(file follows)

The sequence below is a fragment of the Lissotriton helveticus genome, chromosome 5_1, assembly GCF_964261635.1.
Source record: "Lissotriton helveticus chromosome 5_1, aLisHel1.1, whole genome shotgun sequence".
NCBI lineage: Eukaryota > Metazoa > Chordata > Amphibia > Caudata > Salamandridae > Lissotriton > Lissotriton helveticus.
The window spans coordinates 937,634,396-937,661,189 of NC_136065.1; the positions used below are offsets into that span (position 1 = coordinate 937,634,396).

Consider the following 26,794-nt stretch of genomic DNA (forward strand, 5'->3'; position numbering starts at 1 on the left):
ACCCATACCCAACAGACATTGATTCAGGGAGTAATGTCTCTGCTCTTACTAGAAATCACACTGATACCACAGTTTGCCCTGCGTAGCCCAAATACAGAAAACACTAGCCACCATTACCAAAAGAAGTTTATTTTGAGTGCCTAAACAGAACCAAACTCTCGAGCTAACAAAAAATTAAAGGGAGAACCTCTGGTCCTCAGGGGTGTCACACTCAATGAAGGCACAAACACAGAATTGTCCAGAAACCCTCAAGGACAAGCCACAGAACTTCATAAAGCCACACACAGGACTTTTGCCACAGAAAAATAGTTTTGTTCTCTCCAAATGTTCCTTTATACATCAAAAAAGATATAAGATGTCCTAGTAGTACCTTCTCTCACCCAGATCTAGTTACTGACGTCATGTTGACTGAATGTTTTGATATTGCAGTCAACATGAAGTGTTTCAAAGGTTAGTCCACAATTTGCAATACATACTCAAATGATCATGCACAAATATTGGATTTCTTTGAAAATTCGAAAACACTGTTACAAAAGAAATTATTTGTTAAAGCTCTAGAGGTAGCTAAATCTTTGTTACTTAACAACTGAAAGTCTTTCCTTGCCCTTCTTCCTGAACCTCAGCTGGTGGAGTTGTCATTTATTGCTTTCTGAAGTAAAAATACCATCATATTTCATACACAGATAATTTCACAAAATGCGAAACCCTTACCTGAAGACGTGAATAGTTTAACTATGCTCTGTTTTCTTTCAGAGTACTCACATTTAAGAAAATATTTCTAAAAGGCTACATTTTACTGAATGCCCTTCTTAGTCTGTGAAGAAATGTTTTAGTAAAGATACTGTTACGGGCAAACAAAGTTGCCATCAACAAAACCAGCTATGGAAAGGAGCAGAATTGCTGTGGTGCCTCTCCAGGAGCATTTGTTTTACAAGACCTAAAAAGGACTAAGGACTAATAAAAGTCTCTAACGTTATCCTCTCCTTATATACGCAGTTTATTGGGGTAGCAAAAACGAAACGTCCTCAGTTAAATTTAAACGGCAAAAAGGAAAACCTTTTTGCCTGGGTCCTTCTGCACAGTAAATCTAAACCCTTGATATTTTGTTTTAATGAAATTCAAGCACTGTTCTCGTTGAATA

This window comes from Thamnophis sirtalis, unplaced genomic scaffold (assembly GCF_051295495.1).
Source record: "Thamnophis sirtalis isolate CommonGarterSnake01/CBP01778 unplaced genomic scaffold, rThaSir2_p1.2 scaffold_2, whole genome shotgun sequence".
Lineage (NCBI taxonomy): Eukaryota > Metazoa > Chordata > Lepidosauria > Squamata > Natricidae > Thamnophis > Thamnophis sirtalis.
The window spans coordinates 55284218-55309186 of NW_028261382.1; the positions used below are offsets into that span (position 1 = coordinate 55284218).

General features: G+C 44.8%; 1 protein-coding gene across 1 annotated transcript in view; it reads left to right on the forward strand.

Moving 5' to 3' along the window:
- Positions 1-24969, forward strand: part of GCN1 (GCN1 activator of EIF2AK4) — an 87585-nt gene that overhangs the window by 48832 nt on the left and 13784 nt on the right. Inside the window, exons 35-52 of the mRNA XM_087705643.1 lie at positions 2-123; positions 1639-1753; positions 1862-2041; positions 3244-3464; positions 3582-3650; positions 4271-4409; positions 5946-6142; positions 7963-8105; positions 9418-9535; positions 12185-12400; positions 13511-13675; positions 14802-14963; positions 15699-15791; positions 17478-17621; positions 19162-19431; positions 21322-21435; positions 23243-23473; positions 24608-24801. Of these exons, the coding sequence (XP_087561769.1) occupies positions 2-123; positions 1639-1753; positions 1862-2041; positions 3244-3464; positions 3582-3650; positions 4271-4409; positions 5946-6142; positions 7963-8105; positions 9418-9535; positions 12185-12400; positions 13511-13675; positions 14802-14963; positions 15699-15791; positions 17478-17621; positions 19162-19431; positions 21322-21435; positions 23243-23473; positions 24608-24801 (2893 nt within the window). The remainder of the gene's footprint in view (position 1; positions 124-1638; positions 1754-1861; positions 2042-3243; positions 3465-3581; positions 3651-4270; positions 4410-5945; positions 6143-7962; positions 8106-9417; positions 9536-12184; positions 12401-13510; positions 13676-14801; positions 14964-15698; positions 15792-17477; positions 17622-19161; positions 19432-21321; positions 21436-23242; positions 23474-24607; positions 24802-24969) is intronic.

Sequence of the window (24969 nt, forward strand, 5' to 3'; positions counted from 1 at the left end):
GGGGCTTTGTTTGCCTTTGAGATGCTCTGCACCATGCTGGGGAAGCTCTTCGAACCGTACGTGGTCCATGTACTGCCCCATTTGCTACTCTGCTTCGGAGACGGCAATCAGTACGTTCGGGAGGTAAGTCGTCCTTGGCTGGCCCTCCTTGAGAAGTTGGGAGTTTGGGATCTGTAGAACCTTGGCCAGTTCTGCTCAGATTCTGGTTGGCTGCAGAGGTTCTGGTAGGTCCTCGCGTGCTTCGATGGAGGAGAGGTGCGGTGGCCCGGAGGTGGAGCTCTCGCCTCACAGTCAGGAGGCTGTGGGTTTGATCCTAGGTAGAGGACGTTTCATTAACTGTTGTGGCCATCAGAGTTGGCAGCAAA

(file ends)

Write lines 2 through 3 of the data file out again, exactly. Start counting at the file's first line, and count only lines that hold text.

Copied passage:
Source record: "Lissotriton helveticus chromosome 5_1, aLisHel1.1, whole genome shotgun sequence".
NCBI lineage: Eukaryota > Metazoa > Chordata > Amphibia > Caudata > Salamandridae > Lissotriton > Lissotriton helveticus.